The Government came under cross-party pressure to spell out whether there would be any changes to the "Fairness at Work" White Paper during Commons question time.
Labour backbencher Jim Marshall (Leicester S) led concerns when he called for Mr McCartney to assure him that there would be "no significant changes" for trade union recognition at the workplace.
Under the proposals, published earlier this year, there would be automatic trade union recognition if over 50 per cent of the workforce were trade union members. In other cases, there would be recognition if in a ballot more than 40 per cent of the workforce were in favour.
Other proposals include the lifting of the ceiling for industrial tribunal awards, which is presently set at pounds 2,000.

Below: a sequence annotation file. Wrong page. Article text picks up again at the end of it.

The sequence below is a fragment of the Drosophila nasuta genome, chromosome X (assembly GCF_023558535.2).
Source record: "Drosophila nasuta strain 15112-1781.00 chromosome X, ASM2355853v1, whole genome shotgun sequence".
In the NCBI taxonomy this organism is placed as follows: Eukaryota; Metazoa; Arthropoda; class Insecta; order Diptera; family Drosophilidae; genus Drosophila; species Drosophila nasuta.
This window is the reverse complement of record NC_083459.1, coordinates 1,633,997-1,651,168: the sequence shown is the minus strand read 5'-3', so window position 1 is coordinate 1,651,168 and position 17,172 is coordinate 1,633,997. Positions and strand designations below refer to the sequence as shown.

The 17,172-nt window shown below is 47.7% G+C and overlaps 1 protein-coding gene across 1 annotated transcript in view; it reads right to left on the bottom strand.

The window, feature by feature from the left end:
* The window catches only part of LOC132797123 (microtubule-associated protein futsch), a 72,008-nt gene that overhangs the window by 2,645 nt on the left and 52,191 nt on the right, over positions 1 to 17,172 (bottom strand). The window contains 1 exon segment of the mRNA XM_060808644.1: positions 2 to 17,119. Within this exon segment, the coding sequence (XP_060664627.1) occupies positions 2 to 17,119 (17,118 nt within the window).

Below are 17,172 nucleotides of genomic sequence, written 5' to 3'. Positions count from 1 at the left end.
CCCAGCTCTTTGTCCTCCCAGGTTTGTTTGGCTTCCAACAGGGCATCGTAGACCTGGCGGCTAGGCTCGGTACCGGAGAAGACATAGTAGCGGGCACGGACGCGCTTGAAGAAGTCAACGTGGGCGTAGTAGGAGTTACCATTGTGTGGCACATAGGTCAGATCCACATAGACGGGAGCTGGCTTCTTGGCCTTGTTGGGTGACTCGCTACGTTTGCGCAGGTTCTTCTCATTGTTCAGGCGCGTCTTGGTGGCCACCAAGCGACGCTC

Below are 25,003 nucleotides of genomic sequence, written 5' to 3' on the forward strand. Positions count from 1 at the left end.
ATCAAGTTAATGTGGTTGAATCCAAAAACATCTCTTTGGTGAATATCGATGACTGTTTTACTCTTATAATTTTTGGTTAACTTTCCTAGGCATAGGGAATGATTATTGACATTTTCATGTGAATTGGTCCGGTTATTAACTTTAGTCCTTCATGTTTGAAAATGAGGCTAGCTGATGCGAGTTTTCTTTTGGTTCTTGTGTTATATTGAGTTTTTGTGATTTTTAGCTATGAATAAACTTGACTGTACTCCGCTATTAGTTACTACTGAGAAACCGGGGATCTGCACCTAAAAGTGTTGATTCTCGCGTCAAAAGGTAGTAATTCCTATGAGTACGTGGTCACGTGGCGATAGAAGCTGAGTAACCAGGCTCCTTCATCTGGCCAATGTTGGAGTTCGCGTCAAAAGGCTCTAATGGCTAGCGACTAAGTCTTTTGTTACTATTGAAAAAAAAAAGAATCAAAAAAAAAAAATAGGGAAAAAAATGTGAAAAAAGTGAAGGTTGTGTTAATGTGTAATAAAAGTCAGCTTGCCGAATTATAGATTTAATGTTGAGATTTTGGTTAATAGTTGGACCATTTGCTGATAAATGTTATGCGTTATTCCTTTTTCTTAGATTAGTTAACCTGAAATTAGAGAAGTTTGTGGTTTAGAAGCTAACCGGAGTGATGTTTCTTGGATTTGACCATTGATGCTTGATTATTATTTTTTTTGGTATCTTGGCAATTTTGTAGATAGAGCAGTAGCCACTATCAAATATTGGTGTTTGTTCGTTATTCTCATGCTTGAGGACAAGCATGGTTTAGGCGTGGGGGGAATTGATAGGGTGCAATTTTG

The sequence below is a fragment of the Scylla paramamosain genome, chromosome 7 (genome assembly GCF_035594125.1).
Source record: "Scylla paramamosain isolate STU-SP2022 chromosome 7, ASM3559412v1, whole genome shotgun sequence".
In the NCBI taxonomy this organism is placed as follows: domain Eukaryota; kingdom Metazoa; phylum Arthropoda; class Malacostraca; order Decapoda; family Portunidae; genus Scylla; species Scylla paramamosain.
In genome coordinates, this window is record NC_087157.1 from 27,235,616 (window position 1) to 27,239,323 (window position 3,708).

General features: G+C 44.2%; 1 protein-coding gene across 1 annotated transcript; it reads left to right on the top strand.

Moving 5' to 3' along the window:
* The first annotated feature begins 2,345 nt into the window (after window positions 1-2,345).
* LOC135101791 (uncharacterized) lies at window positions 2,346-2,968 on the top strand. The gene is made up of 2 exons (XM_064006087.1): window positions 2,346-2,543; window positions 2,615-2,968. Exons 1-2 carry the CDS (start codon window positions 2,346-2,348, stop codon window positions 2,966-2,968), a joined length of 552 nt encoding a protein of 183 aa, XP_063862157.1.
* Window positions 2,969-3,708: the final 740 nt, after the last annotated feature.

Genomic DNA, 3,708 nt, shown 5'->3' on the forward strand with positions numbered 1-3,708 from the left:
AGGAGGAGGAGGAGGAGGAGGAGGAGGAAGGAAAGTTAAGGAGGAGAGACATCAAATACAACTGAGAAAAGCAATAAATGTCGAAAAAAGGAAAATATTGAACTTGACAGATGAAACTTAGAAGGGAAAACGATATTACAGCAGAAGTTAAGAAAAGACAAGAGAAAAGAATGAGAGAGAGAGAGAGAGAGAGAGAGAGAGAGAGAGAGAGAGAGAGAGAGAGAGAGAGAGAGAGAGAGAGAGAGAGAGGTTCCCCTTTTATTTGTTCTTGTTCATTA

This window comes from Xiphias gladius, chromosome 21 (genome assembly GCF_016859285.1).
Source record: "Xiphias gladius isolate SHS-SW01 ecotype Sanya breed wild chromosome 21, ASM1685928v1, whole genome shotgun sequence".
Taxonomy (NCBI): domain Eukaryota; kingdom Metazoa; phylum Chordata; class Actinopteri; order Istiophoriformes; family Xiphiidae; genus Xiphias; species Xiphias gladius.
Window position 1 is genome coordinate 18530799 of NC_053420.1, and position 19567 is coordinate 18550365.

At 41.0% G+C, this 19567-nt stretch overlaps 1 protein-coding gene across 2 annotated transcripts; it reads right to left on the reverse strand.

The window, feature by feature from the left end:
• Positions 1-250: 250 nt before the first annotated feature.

Replying, Mr McCartney rose to laughter from all sides when he said: "From day one this Government has been committed to introduce greater fairness at the workplace ... You cannot put a trade union card between me and Mr Mandelson on this matter."
He added that he had consulted his "comrades" both at the CBI and the TUC to proceed toward a framework of partnership at the workplace which included trade union recognition.
During a later exchange, the Mr Mandelson himself was pressed on trade union legislation by John Redwood, the shadow trade secretary, who claimed that the Trade Secretary wanted to "water down" the proposals."You have said `no more spin - honest'. Will you now, loud and clear, tell us: are you standing by every word or are you watering them down?" said Mr Redwood.
But Mr Mandelson made clear that the Government wanted to encourage commitment by all those who were employed in firms and companies, a commitment to those firms' success, their profitability and their future success.
In translating these measures from the White Paper into the Bill, "we will be faithful to the tenets and principles that we set out," he said.Reuse content